Bay Path student helps make books more accessible through charity

Dec. 11, 2019 | Sarah Heinonen

Elizabeth Murphy holds a copy of one of the books for which she created a reader guide.
Reminder Publishing submitted photo

LONGMEADOW – Elizabeth Murphy doesn’t graduate from Bay Path University until May 2020, but the elementary education student is already helping kids learn to love reading.

Murphy spent a few months of the summer volunteering with Link to Libraries, a Western Massachusetts-based charity that has collected donations of nearly 600,000 new books in the past 10 years, distributing them to local children and school libraries.

Murphy’s work supported Read Aloud, a program from Link to Libraries that has 200 volunteers who read up to seven books throughout the school year to underserved third and fourth-grade classrooms in the area. Copies of the books are given to each student to build a home library.

Laurie Flynn, Link to Libraries president and CEO, said the books are carefully curated. Many are chosen to reflect diversity, current affairs and social issues children may be dealing with at home, Flynn said.

To help the volunteer readers navigate these complicated topics, Murphy wrote guides to 20 of the books in the Link to Libraries catalog. She said that the guides consist of an outline of the book, vocabulary that children may not know, tips for reading, and a series of open–ended questions for readers to discuss with the class.

“I’ve gotten hand-written thank you notes from readers,” Flynn said. She said that before Murphy created the guides to help the volunteers navigate sensitive subjects, some readers had shied away from books with complicated topics. “Once they had the tools, they fell in love, and the kids fell in love with the book,” Flynn said.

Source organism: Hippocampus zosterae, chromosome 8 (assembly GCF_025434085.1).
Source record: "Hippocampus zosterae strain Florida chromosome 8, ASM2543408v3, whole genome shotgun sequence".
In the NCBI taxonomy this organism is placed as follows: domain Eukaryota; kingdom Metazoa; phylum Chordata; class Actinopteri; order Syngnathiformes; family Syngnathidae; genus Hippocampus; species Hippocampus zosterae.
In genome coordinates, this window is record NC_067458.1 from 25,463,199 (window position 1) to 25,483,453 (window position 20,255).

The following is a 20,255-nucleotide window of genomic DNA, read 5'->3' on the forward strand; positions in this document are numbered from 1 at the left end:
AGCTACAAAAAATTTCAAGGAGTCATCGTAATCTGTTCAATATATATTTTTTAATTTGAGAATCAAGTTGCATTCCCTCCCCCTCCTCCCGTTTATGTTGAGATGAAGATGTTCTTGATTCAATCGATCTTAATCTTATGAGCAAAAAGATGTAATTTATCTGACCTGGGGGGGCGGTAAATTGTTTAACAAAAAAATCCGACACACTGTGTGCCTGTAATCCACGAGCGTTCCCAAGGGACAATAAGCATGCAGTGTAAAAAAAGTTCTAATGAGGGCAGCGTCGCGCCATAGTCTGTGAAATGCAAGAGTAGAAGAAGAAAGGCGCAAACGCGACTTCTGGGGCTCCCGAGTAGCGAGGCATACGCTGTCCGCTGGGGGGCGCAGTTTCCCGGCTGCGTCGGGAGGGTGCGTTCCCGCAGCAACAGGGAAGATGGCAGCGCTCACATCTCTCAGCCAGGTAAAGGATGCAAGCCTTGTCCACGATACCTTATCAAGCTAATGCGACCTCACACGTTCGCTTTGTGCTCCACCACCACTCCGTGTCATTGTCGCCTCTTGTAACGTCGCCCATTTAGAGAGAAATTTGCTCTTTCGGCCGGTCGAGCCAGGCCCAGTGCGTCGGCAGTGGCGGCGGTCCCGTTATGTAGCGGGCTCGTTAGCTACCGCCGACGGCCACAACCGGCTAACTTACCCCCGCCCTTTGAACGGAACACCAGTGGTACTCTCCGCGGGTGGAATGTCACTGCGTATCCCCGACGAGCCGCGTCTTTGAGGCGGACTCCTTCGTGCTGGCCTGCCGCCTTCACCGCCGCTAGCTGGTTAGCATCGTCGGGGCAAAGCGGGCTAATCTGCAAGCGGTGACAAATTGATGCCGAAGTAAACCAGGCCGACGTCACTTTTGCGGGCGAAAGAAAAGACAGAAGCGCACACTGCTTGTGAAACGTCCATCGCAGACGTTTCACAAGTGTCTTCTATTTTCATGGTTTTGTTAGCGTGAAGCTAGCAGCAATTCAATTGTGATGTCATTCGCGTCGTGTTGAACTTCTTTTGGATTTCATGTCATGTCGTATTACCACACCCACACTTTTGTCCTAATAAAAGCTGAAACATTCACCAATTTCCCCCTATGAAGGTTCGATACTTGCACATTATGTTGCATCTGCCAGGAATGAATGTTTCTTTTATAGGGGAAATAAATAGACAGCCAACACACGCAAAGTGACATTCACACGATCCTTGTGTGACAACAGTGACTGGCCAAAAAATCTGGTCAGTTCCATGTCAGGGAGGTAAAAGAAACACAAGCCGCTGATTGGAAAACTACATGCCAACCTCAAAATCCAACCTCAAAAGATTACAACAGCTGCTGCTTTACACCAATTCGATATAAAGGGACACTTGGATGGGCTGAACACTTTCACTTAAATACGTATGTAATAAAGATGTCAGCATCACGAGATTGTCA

Murphy has written guides for children’s books about post-traumatic stress disorder (PTSD), a child whose father is in prison and a boy with a physical disability who overcomes his challenges.

“The emphasis on multicultural literature helps kids see themselves in books,” Murphy said, and also, “see into someone else’s life.” She said seeing reflections of themselves in books helps to “foster a love of literature and a love of reading.”

Murphy began the project by writing a book guide as coursework for one of her classes. She then decided to continue creating the guides for other books in Link to Libraries catalog.

“It just shows [Murphy’s] commitment to helping kids in the community,” Flynn said.

Flynn said that Link to Libraries has helped Murphy, as well. The college senior is working on an independent study that required several copies of a book, which the charity provided.

“We were able to help each other,” Flynn said.

Murphy volunteered as a reader for the first time a few weeks ago and said she will probably continue creating guides for some of the other 20 books in the Link to Libraries catalog, “because I enjoyed doing it and because I think it’s important to help kids learn to love reading.”

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